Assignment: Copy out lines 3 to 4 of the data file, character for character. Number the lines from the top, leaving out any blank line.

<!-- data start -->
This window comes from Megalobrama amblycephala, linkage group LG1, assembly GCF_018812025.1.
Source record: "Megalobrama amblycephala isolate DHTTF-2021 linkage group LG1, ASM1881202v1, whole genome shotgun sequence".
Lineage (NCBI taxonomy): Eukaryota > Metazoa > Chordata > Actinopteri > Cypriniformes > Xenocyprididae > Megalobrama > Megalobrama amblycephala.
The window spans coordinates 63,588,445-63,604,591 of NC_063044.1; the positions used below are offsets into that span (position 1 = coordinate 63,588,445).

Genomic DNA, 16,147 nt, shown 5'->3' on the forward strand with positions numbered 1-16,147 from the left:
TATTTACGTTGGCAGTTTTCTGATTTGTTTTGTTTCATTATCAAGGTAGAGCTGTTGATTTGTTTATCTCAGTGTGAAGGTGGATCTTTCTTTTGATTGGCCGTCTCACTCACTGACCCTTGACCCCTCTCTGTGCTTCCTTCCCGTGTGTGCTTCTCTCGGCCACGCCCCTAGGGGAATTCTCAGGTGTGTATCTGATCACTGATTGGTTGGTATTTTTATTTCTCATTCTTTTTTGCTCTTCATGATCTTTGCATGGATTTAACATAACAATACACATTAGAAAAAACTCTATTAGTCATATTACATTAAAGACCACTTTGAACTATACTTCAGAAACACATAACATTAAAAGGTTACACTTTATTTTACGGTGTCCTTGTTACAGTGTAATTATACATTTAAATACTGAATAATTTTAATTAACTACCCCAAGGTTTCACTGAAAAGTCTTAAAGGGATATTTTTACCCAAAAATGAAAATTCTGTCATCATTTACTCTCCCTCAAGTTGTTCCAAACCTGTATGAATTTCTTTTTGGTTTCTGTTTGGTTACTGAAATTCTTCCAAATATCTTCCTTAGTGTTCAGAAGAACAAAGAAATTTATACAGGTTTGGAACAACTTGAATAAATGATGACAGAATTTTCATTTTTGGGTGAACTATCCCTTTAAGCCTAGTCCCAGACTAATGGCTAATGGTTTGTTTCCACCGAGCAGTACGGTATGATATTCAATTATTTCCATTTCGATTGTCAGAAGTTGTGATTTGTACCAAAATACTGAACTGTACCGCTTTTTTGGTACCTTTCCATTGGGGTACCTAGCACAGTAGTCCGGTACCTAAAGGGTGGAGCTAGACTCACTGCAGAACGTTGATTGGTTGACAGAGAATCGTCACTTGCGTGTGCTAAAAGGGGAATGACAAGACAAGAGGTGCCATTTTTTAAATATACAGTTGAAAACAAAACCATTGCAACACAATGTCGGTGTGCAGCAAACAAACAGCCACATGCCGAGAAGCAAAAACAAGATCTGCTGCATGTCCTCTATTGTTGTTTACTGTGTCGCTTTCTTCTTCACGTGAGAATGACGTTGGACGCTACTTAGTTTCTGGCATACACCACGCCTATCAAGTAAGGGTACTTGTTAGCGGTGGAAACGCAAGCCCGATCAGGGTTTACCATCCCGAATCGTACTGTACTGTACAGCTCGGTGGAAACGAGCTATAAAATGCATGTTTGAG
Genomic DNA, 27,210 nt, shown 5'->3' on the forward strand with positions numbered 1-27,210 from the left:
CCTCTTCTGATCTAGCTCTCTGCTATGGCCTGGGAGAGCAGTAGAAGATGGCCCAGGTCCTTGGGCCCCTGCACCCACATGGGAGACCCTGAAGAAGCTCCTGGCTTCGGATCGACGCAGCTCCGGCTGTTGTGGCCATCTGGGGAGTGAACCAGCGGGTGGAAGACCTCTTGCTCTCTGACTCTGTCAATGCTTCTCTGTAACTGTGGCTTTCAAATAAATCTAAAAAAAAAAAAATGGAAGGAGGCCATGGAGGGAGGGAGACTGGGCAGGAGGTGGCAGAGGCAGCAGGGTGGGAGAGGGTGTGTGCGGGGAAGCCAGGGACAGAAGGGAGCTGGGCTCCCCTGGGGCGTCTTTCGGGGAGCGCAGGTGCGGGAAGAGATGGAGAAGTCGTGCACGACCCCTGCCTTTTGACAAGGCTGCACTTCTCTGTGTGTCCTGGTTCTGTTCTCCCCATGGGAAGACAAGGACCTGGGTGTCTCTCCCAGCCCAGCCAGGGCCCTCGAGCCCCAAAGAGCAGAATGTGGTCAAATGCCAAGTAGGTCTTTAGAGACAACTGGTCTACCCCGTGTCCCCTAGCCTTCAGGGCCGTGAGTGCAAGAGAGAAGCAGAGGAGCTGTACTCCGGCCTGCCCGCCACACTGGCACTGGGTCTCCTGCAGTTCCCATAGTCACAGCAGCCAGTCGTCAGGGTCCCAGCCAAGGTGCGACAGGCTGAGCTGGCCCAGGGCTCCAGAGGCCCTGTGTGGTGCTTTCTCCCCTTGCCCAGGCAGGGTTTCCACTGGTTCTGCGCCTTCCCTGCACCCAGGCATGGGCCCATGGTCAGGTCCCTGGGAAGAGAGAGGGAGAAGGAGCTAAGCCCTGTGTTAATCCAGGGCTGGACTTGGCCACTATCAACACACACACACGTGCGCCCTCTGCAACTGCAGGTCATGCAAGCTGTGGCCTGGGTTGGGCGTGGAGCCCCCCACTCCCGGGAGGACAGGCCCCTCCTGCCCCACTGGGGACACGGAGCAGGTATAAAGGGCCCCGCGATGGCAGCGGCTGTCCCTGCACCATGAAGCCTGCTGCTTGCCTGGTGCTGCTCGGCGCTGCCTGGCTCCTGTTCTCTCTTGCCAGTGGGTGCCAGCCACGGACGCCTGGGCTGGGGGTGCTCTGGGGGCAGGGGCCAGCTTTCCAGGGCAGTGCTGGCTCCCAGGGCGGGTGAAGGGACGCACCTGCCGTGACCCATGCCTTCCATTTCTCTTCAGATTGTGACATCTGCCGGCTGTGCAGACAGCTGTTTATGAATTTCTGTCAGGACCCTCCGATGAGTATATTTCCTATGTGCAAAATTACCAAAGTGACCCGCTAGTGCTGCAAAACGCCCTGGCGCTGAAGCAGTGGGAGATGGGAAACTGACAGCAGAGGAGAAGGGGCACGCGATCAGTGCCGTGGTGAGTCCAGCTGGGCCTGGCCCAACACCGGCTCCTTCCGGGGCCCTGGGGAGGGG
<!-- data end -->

Lineage (NCBI taxonomy): Eukaryota > Metazoa > Chordata > Actinopteri > Cypriniformes > Xenocyprididae > Megalobrama > Megalobrama amblycephala.
The window spans coordinates 63,588,445-63,604,591 of NC_063044.1; the positions used below are offsets into that span (position 1 = coordinate 63,588,445).